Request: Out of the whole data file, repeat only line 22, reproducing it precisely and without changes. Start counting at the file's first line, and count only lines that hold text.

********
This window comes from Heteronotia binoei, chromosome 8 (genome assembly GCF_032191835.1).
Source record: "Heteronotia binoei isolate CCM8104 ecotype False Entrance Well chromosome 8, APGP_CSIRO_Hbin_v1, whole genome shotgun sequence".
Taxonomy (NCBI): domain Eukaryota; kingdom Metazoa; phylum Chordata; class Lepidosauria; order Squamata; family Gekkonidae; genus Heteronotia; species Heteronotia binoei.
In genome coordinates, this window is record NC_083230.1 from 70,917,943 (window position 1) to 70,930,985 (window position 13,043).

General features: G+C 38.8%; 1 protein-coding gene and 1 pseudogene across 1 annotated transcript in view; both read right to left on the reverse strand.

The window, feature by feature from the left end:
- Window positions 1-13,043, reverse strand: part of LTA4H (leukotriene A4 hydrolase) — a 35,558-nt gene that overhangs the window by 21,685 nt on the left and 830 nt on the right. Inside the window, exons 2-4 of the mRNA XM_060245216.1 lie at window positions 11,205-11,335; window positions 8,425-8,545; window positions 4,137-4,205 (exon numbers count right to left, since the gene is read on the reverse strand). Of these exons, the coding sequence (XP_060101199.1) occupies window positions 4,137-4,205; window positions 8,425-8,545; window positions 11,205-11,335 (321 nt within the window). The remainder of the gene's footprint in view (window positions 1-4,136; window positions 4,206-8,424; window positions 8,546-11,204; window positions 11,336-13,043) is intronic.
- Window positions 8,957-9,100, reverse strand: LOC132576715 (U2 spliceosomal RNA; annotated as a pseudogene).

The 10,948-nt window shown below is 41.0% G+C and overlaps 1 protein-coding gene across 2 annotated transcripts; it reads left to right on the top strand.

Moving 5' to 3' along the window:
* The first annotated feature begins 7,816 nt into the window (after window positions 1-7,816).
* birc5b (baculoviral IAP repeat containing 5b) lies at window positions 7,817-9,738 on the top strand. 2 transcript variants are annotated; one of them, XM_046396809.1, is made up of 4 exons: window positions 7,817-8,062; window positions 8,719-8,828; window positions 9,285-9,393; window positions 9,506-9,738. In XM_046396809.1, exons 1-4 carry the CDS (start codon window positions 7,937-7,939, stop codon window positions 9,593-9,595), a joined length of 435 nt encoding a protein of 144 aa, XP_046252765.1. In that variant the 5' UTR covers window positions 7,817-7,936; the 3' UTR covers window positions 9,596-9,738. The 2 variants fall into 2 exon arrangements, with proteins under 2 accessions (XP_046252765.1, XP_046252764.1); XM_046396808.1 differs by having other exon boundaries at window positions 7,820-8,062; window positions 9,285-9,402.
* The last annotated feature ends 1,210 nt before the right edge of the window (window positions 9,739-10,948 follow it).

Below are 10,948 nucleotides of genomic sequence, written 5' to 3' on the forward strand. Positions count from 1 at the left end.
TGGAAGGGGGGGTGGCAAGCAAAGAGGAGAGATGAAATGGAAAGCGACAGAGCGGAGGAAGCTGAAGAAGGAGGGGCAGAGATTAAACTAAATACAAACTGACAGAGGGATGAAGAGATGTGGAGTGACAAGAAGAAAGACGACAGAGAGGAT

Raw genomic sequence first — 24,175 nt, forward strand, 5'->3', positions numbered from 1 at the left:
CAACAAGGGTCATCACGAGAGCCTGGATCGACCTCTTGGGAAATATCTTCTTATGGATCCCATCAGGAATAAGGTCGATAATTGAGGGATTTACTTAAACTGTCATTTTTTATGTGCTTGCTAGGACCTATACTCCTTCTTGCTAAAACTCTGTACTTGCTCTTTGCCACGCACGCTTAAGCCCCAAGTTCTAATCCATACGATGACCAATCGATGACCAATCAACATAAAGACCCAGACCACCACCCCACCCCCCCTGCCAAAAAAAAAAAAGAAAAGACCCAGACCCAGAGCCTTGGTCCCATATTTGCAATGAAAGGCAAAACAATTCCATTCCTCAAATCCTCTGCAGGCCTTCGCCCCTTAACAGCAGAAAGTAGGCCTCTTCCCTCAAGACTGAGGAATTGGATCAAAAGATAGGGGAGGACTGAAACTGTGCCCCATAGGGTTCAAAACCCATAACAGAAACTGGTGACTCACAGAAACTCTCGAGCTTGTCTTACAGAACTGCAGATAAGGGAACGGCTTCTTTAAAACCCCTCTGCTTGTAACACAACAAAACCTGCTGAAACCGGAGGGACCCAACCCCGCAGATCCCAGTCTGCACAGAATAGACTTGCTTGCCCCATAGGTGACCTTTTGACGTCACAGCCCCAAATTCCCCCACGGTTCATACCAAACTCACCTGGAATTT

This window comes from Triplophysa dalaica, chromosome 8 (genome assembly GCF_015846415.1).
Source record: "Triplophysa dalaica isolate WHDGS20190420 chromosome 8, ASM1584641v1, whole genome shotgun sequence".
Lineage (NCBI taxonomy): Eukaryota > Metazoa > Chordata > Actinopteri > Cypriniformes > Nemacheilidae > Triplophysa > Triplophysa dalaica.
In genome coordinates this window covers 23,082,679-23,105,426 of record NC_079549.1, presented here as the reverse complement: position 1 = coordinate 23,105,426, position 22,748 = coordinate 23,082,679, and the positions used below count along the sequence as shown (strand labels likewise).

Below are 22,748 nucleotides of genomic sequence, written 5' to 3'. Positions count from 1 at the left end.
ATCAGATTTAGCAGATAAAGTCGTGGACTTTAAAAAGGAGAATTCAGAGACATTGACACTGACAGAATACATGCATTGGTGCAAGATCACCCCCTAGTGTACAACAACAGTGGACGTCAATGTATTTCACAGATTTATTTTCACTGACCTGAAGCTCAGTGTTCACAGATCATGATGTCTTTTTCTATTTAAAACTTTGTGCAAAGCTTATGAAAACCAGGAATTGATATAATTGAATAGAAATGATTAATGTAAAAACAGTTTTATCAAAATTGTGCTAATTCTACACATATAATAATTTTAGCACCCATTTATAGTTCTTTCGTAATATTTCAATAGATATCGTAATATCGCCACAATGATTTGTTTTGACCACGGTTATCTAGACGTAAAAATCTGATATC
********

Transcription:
Below are 22,748 nucleotides of genomic sequence, written 5' to 3'. Positions count from 1 at the left end.